DEFICIT

Little willingness to commit resources to counties

Disbursement to counties has been largely behind over the years

In Summary
  • Revenue collection has been on a decline and therefore one would expect allocations not to go as desired because there is no money.
  • Both levels of government have not been keen to cut running costs.
Abraham Rugo, Country Manager International Budget Partnership - Kenya. /COURTESY
Abraham Rugo, Country Manager International Budget Partnership - Kenya. /COURTESY

The amount of the disbursement at this point in time is not much different from the previous year, only that this time it is slightly lower. Last year we were at 41 per cent or thereabout at this point while we are at 34 per cent currently.

Disbursement to counties has largely been behind, especially when compared to payments to consolidated fund services, pension funds, constitutional offices, ministries, departments and agencies of the national government.

It is quite unfortunate and it shows that there is no willingness to commit resources to counties.

It is nonetheless worth mentioning that revenue collection has been on a decline and therefore one would expect allocations not to go as desired because there is no money.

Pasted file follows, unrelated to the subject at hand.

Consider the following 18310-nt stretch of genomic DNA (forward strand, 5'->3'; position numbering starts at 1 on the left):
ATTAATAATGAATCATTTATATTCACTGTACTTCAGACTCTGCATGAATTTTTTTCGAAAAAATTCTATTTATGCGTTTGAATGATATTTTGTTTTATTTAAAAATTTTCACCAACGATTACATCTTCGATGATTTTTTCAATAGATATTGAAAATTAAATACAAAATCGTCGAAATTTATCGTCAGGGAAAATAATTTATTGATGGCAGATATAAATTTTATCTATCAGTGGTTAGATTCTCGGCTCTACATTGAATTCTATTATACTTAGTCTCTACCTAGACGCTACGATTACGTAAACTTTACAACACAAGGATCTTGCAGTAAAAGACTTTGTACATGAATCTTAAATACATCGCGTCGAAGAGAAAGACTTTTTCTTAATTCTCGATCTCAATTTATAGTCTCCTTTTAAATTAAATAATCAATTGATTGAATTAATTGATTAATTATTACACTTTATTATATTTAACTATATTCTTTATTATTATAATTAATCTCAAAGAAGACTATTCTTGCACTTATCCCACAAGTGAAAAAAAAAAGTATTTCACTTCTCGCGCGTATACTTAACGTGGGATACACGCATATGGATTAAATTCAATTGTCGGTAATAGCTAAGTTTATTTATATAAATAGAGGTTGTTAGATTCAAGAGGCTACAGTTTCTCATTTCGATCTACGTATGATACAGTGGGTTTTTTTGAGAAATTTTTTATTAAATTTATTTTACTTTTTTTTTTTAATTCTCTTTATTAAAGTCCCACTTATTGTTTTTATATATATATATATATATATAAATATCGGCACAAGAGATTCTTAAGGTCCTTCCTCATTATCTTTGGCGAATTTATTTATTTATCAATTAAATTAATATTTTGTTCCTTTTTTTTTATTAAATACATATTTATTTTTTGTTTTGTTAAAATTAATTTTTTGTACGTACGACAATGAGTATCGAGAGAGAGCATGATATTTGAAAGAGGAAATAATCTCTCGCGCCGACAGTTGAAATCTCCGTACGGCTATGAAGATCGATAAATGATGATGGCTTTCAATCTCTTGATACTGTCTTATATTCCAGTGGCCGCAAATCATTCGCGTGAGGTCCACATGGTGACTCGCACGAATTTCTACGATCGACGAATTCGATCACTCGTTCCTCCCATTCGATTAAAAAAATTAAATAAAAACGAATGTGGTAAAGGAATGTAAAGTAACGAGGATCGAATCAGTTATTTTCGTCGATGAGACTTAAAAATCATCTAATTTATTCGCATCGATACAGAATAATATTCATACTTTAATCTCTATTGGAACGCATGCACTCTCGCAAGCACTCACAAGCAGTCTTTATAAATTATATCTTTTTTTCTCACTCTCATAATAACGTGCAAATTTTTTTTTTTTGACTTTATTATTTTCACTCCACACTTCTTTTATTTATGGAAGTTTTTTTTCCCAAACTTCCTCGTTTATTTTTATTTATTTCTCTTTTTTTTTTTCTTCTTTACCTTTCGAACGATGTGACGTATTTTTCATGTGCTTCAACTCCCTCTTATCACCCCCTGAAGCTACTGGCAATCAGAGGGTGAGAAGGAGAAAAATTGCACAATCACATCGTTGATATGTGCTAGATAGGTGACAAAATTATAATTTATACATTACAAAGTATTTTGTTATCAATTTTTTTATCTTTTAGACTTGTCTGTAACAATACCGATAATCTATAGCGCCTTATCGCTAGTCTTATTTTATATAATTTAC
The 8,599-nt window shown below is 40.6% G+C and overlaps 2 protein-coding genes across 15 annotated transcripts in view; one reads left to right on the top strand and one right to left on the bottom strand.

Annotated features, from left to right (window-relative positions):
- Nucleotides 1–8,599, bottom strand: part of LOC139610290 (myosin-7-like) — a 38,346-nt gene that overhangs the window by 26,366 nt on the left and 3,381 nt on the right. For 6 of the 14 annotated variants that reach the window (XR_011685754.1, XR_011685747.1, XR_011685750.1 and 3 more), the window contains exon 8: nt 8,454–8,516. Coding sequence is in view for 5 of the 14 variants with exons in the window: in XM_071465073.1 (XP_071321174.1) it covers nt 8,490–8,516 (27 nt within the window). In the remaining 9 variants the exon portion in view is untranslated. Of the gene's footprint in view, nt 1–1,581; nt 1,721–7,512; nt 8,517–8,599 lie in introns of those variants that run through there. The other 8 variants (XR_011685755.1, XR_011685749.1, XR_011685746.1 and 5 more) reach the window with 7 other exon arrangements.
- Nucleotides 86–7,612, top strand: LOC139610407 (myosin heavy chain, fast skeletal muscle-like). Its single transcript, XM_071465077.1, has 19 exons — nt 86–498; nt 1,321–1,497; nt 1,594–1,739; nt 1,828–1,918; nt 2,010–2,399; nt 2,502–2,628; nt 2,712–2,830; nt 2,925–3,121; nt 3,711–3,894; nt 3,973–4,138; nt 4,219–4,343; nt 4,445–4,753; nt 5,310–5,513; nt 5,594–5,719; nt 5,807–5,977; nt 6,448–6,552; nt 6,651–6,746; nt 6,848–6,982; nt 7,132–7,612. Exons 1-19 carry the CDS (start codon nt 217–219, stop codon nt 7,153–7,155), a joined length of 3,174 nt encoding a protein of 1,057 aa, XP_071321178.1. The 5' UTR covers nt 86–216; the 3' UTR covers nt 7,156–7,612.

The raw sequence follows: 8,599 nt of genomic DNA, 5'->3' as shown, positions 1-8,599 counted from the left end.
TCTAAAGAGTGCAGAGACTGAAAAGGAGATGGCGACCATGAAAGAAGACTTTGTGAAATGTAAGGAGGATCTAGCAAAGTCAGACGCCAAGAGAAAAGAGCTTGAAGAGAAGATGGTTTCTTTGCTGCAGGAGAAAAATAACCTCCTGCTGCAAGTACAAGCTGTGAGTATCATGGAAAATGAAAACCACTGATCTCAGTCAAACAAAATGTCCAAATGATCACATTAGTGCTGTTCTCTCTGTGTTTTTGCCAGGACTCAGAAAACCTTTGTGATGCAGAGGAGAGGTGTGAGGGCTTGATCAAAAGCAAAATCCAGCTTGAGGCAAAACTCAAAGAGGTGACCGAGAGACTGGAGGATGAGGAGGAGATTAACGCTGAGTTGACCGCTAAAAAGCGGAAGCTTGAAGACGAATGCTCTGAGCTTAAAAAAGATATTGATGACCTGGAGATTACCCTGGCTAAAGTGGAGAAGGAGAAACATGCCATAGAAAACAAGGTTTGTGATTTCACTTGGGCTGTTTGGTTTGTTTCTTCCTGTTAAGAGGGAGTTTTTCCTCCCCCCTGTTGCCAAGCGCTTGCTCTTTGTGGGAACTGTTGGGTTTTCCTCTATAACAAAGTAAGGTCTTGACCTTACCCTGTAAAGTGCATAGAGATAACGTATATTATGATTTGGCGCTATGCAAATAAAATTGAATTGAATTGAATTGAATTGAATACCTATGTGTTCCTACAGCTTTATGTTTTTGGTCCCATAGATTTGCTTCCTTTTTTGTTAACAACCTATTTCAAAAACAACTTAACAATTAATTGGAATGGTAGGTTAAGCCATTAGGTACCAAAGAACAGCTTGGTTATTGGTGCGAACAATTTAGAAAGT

You, therefore, cannot have the conversation of raising the allocation from the national government to counties from 15 per cent to 35 per cent. If you are to consider the national debt, you will realise that we do not have any money. Not unless you want to sink the country into a deeper debt crisis.

One of the reasons why the country does not have money is because we have quite a bit of complication between national and county governments. The process of separating and clarifying functions when allocating resources has not gone the way one would have anticipated. Because of that, it means you are not clear on the amounts that are sufficient for the various functions.

If you are clear that counties handle 30 per cent of functions, then you can easily say 30 per cent of the national revenue should go to devolved units. But we have a situation whereby some functions are handled by both levels of government.

This clearly came out when the Covid-19 pandemic was reported. There was a lot of confusion on who should be doing what and how. Without clarity of function, costing becomes a complicated matter.

However, both levels of government have not been keen to cut running costs. Revenue is declining and debt rising but recurrent expenditure is almost the same every year.

The International Budget Partnership country manager spoke to the Star